In a groundbreaking decision, a federal court has recognized “access to literacy” as a fundamental right.
The 6th Circuit Court of Appeals ruled Thursday that the U.S. Constitution guarantees a right to "a basic minimum education," which lawyers claim starts with basic literacy.
In a 2-1 ruling, the Court acknowledged that it was breaking new legal ground. According to The Detroit Free Press, Associated Press, The Washington Post, and other national news outlets, the lawsuit has been closely watched by education advocates, legal scholars, and civil rights experts, many of whom say the case is likely to end up before the U.S. Supreme Court.
The court’s majority opinion says, “Without the literacy provided by a basic minimum education, it is impossible to participate in our democracy.”
The ruling addresses a lawsuit brought by a group of Detroit-area students who sued the state of Michigan for failing to provide a basic minimum education. Thursday’s ruling declared that access to literacy is a fundamental right protected by the U.S. Constitution through the Fourteenth Amendment.
“Every meaningful interaction between a citizen and the state is predicated on a minimum level of literacy, meaning that access to literacy is necessary to access our political process,” Judge Eric Clay wrote in his majority opinion.
Legal experts say the Circuit Court ruling is narrow in scope, but nonetheless dramatic. Judges rejected arguments based on the 14th Amendment's equal-protection clause and on compulsory school attendance laws. But the court recognized the rights to a basic minimum education and access to literacy as part of the 14th Amendment's guarantee of substantive due process.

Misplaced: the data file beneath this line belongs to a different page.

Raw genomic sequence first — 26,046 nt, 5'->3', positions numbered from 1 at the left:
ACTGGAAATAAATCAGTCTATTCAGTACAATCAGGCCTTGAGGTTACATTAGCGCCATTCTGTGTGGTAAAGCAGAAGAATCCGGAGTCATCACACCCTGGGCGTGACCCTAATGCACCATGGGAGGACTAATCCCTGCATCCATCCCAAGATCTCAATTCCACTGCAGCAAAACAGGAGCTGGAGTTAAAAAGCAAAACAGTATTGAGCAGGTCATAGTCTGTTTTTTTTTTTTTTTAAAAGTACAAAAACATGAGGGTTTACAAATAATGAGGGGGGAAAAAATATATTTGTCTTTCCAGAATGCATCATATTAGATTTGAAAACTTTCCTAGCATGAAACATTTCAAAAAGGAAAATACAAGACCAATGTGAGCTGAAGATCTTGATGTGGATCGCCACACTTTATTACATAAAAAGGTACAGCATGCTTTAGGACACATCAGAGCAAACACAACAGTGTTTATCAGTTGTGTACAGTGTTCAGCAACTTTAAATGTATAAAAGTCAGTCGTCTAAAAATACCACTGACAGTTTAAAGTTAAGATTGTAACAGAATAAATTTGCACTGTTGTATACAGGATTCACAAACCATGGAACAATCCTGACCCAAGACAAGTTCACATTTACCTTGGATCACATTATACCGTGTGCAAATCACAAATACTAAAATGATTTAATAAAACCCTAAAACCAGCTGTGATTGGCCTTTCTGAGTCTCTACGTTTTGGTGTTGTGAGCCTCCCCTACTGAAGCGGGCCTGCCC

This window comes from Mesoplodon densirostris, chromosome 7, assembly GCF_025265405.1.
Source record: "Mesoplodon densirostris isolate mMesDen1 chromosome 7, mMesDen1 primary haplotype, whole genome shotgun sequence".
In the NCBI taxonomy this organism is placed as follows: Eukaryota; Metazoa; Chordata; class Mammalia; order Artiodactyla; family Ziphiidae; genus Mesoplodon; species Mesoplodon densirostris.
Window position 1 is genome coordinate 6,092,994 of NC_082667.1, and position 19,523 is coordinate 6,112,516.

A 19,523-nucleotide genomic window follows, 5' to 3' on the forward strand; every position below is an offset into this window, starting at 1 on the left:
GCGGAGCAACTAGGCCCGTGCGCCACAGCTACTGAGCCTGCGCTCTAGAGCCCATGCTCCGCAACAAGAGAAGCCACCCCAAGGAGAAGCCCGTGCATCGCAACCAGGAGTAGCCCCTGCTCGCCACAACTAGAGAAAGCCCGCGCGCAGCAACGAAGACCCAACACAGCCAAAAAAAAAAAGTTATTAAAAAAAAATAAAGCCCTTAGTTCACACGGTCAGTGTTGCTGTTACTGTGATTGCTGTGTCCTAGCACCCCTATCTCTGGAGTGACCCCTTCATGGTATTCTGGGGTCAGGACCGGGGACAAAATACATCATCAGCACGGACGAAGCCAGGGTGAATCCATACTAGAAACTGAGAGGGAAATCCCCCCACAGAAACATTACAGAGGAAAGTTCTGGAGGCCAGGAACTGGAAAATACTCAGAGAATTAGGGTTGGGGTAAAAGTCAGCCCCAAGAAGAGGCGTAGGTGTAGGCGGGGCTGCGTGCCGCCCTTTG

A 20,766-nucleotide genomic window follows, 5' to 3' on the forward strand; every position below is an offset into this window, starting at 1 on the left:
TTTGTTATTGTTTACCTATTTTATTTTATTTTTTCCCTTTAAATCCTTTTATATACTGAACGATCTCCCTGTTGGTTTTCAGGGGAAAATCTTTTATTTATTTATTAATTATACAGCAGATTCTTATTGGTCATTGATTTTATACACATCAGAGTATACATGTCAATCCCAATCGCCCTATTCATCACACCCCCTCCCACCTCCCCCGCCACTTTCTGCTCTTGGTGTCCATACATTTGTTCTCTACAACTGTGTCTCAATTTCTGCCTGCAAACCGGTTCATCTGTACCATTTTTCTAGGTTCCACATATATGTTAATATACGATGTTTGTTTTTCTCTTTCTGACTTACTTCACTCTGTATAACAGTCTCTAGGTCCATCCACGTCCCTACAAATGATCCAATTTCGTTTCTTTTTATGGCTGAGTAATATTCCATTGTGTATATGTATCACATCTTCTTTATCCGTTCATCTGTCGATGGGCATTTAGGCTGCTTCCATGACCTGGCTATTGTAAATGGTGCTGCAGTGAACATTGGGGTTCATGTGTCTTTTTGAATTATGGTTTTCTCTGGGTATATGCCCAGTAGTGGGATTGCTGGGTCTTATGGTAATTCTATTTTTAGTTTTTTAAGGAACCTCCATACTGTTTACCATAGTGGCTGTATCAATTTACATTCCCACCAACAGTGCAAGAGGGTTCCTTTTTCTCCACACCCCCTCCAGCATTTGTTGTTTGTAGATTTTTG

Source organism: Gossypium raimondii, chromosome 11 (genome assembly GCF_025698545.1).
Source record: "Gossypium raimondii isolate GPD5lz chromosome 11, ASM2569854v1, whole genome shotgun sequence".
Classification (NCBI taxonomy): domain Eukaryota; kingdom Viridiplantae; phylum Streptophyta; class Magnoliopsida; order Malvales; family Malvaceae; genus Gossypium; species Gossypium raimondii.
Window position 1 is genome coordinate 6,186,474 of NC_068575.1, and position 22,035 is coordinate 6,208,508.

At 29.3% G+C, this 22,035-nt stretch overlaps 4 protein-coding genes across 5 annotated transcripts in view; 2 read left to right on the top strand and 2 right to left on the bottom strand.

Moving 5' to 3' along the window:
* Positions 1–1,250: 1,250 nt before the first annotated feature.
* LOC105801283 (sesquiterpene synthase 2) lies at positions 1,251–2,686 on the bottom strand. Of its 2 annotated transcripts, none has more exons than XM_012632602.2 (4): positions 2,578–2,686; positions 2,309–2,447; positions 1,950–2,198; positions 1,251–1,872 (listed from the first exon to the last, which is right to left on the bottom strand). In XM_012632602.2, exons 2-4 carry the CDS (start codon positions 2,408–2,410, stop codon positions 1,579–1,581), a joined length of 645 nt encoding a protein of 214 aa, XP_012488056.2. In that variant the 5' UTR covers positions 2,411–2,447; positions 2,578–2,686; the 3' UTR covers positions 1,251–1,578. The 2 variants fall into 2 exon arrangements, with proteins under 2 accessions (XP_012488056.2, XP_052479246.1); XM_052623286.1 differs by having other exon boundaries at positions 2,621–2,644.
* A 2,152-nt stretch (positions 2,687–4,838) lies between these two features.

The decision by the 6th Circuit Court also summarized several U.S. Supreme Court cases which considered whether a basic minimum education with access to literacy was a fundamental right, but never fully answered the question.
Stating that the Court cannot “shrink from our obligation to recognize a right when it is foundational to our system of self-governance,” Judge Clay’s opinion declared that “access to literacy is such a right.”
“Education has long been viewed as a great equalizer, giving all children a chance to meet or outperform society’s expectations, even when faced with substantial disparities in wealth and with past and ongoing racial inequality,” the opinion said.
Mark Rosenbaum, one of the lead attorneys for the Detroit students argues that this case could have implications for all U.S. students who lack access to basic literacy.
“It sends a powerful statement across the country.” Rosenbaum said, “It’s a victory for all children who deserve a basic, minimal education.”
[Sources: The Washington Post; Associated Press; Detroit Free Press; NBC News; The Detroit News]